FINAL BATTLE OF TENOCHTITLAN
An important event in world history was the conquest of the Aztec Empire by Spanish conquistadors in 1521. As part of the conquest the Spanish conquistadors, who were led by Hernan Cortés, took the Aztec leader Moctezuma II captive. Soon after, Moctezuma II was dead and the Aztec people retaliated against the Spanish forcing them to flee the Aztec capital. The Spanish referred to this event as ‘Noche Triste’. Following the events of Noche Triste, the Spanish fled to Tlaxcala, chased away by Aztec warriors. In Tlaxcala the Spanish recovered from their wounds, including Cortés and Alvarado who were both injured in the escape from Tenochtitlan. This time in Tlaxcala had impacts for both the Spanish and the Aztec, because the Spanish were able to resupply and received new Spanish troops while the Aztec suffered from the consequences of the spread of European diseases.
When European explorers arrived in the New World during the Age of Exploration they brought with them many different types of diseases that were not already present in the New World, including: smallpox, influenza, measles, malaria, chicken pox and yellow fever. Historians are unsure of how many of the Aztec people suffered and died from the spread of disease at this time, but their newest tlatoani, Cuitláhuac, died from smallpox. This is important because the Aztecs lacked stable leadership during the Spanish conquest of Tenochtitlan, since their leaders (Moctezuma II and Cuitláhuac) died. Regardless, the spread of smallpox throughout Tenochtitlan severely weakened the Aztec people and aided the Spanish in their final battle against the city. A new tlatoani, and the final one to rule over the Aztec Empire, Cuauhtémoc, was chosen in February of 1521.
Resupplied and with new Spanish soldiers, Cortés further prepared for his attack against Tenochtitlan. The Spanish and their Tlaxcalan allies left Tlaxcala on December 26th, 1520 and immediately went to work in creating alliances with other powerful city-states in the region of Lake Texcoco against Tenochtitlan. For example, in a short period of time, Cortés was able to get several other Mesoamerican societies on his side, including former members of the Aztec Triple Alliance such as Texcoco. As a result, when Cortés attacked Tenochtitlan in the spring and summer of 1521, they were aided by thousands of Tlaxcala and Texcoco warriors. As well, at the start of the final battles for Tenochtitlan, the Spanish had nearly 1,000 soldiers of their own, over 120 horses, newly constructed ships for use on the lake, and newly arrived firearms and gunpowder.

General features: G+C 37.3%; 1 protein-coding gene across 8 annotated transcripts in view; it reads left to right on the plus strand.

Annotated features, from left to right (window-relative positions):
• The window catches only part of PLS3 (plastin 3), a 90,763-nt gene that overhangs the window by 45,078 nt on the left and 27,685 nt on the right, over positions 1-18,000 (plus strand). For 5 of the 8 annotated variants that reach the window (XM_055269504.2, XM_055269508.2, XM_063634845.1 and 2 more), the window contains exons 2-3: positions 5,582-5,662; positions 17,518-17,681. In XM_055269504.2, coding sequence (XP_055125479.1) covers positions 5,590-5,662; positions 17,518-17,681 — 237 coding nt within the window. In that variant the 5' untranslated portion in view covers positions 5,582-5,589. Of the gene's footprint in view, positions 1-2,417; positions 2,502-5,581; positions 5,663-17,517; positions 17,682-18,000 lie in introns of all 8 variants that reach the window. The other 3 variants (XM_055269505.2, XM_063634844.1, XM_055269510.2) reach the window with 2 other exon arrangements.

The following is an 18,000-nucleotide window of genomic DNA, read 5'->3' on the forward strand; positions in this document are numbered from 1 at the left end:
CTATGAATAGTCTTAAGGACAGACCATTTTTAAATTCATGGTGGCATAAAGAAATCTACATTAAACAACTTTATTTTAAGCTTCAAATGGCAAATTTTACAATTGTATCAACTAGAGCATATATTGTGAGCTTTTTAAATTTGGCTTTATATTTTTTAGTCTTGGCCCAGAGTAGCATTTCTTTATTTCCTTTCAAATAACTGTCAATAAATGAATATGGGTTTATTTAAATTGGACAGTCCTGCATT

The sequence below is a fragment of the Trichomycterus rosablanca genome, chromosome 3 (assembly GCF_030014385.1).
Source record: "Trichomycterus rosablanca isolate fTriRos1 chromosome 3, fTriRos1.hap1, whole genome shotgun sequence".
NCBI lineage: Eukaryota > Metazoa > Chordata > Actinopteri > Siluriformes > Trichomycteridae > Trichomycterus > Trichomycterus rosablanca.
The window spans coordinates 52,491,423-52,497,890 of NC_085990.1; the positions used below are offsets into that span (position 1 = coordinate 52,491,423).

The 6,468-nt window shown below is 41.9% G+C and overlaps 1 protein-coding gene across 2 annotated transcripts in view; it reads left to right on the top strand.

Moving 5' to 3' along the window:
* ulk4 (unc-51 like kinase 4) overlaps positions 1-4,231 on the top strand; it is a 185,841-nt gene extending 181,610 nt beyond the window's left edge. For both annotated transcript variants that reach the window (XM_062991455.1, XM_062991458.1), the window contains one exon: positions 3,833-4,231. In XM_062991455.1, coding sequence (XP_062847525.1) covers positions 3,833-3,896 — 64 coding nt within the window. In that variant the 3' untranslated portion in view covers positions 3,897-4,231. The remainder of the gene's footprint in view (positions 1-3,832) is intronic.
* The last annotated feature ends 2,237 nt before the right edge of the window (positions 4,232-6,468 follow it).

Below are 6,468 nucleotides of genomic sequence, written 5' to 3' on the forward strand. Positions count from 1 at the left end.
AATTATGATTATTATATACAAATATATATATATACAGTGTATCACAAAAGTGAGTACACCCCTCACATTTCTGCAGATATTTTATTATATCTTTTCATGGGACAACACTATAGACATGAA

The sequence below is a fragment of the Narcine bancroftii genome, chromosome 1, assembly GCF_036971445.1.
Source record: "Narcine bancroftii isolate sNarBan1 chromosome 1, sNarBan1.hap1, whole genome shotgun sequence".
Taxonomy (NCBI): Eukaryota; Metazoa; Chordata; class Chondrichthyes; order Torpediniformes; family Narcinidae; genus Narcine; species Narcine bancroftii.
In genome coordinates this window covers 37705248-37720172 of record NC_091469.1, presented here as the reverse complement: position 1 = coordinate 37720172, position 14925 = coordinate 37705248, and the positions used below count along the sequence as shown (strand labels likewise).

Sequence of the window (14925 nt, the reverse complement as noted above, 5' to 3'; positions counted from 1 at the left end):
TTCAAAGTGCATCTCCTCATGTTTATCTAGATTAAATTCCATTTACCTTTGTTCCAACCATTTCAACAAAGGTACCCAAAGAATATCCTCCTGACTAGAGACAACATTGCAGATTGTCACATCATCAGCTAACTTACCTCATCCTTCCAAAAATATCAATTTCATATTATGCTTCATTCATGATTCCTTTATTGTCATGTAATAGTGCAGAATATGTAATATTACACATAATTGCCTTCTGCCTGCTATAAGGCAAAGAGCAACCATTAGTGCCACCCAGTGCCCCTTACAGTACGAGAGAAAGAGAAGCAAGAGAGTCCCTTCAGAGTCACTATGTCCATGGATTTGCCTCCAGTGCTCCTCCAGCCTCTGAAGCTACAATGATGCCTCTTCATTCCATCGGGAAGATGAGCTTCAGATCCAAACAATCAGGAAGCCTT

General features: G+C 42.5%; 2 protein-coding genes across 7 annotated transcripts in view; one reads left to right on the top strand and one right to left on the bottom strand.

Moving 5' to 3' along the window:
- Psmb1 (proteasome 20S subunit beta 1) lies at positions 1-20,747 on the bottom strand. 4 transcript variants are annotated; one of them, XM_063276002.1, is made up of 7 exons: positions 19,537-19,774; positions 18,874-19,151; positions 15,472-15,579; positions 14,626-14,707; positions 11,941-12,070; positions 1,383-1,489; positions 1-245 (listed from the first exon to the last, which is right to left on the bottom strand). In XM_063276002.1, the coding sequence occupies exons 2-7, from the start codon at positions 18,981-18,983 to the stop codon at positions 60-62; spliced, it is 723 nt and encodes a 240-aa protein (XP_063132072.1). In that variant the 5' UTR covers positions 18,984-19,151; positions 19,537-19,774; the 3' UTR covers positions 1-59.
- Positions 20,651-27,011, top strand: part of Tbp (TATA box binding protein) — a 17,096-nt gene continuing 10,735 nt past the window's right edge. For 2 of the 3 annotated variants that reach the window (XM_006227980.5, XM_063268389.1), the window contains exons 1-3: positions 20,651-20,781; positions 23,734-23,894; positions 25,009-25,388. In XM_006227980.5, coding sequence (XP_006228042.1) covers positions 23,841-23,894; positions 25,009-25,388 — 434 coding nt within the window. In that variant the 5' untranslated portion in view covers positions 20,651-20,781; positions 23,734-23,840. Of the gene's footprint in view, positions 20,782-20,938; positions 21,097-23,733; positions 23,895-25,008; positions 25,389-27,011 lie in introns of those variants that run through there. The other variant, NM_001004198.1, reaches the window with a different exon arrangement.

The Spanish began their attack against Tenochtitlan by destroying the aqueducts that brought fresh water to the city. As well, Cortés ordered his troops to surround the city and stop it from receiving food supplies. This effectively cut off the city from the surrounding areas and further weakened the already suffering Aztec people who were struggling with the effects of smallpox and unstable leadership. Furthermore, Cortés had his men launch several small ships into Lake Texcoco, which prevented the people of Tenochtitlan from escaping or receiving help.
The fighting of the final battle for Tenochtitlan was brutal. The Aztec people in the city, who were starving and suffering from smallpox, were bombarded by Spanish cannons and firearms. While the Aztec carried out several counterattacks they were mostly ineffective due to the Spanish’s organization, alliances and overwhelming military power. Apparently, Cortés had hoped that the Aztecs would surrender so that he could capture Tenochtitlan intact and present it as a prize to the Spanish monarch Charles V. However, during the battle, the Aztec’s sacrificed many of the Spanish prisoners of war that they had held captive. This angered Cortés and caused him to order the destruction of the city and the Aztec people. Tenochtitlan was finally captured by the Spanish and Tlaxcala on August 13th, 1521.
Cuauhtémoc was taken prisoner and the Aztec Empire was no more. The battle had devastated large parts of the city, with huge sections of the temples and buildings destroyed. However, after capturing the city, the Spanish continued its destruction by taking down any religious symbols and temples. As well, they burned large areas of the city to root out the remaining people. With their city destroyed, the Aztec people scattered throughout the Valley of Mexico. Cortés and the Spanish began to build a new city on top of the ruins of Tenochtitlan, which eventually became Mexico City. For his part Cortés later became the governor of New Spain and gained wealth and infamy.